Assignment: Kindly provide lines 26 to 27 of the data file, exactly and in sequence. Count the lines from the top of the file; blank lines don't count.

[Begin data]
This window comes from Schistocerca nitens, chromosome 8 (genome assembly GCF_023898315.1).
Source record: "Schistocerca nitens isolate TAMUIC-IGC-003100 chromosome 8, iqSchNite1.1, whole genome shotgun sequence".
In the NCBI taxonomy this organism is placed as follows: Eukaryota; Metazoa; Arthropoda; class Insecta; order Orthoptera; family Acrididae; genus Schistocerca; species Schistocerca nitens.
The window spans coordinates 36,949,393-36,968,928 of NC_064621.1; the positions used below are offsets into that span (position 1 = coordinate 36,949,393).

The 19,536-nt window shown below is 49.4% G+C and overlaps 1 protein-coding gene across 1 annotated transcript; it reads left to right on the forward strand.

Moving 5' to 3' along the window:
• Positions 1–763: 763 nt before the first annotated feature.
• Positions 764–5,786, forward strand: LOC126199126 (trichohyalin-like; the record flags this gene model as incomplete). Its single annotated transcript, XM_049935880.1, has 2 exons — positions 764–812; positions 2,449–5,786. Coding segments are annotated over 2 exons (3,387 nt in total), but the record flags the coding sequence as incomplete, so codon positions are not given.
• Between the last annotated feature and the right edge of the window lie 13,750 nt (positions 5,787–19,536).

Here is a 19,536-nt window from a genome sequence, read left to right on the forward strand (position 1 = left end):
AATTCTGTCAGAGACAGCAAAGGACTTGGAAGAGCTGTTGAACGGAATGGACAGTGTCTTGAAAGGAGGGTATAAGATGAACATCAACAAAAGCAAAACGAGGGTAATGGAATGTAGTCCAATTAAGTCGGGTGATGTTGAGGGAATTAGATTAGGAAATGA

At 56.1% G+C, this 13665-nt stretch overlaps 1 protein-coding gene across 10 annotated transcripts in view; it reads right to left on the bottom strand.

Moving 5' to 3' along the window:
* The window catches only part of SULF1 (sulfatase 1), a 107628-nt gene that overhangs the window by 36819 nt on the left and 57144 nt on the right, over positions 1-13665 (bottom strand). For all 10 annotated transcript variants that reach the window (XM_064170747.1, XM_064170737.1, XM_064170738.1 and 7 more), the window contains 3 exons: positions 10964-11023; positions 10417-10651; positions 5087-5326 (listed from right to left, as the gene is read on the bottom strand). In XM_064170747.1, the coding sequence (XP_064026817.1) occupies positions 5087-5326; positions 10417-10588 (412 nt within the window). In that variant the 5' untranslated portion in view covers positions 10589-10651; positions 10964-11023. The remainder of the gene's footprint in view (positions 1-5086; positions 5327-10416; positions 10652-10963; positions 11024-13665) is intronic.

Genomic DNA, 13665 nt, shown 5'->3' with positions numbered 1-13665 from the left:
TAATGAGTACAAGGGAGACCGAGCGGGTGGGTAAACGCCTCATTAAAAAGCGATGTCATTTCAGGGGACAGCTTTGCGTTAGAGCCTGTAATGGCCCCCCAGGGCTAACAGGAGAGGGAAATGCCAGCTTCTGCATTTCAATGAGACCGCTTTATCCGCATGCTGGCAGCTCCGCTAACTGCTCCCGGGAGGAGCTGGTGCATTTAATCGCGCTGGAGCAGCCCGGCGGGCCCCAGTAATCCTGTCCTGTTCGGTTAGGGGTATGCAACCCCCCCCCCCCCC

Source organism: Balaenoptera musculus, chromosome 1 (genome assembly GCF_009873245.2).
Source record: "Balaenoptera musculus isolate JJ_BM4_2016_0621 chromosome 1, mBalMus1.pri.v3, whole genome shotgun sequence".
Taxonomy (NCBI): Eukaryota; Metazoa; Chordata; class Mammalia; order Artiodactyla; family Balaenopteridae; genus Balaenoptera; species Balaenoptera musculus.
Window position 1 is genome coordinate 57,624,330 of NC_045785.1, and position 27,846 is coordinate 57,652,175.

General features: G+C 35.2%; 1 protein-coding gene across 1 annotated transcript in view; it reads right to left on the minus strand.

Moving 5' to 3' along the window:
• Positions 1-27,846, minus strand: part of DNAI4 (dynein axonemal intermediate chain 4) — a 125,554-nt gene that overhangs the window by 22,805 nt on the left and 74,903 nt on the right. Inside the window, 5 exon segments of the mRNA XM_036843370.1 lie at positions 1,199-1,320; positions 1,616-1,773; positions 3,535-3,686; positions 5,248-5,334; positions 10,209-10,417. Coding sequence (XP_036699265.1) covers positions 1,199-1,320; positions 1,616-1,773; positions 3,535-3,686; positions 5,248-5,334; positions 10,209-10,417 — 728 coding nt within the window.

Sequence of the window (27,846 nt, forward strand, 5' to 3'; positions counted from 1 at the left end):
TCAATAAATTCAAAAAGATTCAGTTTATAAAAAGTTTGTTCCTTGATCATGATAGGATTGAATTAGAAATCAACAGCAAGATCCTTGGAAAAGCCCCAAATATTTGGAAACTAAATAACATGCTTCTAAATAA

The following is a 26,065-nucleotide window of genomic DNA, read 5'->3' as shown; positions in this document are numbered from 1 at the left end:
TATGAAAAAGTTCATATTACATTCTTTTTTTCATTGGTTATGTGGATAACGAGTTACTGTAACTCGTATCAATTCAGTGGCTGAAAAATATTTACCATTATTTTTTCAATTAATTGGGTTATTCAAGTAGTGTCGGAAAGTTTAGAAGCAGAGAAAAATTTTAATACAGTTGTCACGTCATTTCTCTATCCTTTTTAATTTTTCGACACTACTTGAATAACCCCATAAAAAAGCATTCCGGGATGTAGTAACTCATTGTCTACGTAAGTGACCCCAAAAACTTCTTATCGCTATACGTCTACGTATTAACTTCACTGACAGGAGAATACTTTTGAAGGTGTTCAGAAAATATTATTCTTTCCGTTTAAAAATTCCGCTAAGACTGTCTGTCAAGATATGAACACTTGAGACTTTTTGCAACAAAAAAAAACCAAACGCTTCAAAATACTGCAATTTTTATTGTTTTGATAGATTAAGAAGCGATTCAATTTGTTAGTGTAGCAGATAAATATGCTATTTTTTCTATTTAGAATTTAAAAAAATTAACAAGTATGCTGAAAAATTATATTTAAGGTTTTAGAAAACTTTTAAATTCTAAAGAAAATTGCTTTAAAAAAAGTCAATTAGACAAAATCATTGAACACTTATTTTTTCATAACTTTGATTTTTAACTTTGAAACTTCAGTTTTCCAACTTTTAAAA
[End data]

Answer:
The following is a 26,065-nucleotide window of genomic DNA, read 5'->3' as shown; positions in this document are numbered from 1 at the left end:
TATGAAAAAGTTCATATTACATTCTTTTTTTCATTGGTTATGTGGATAACGAGTTACTGTAACTCGTATCAATTCAGTGGCTGAAAAATATTTACCATTATTTTTTCAATTAATTGGGTTATTCAAGTAGTGTCGGAAAGTTTAGAAGCAGAGAAAAATTTTAATACAGTTGTCACGTCATTTCTCTATCCTTTTTAATTTTTCGACACTACTTGAATAACCCCATAAAAAAGCATTCCGGGATGTAGTAACTCATTGTCTACGTAAGTGACCCCAAAAACTTCTTATCGCTATACGTCTACGTATTAACTTCACTGACAGGAGAATACTTTTGAAGGTGTTCAGAAAATATTATTCTTTCCGTTTAAAAATTCCGCTAAGACTGTCTGTCAAGATATGAACACTTGAGACTTTTTGCAACAAAAAAAAACCAAACGCTTCAAAATACTGCAATTTTTATTGTTTTGATAGATTAAGAAGCGATTCAATTTGTTAGTGTAGCAGATAAATATGCTATTTTTTCTATTTAGAATTTAAAAAAATTAACAAGTATGCTGAAAAATTATATTTAAGGTTTTAGAAAACTTTTAAATTCTAAAGAAAATTGCTTTAAAAAAAGTCAATTAGACAAAATCATTGAACACTTATTTTTTCATAACTTTGATTTTTAACTTTGAAACTTCAGTTTTCCAACTTTTAAAA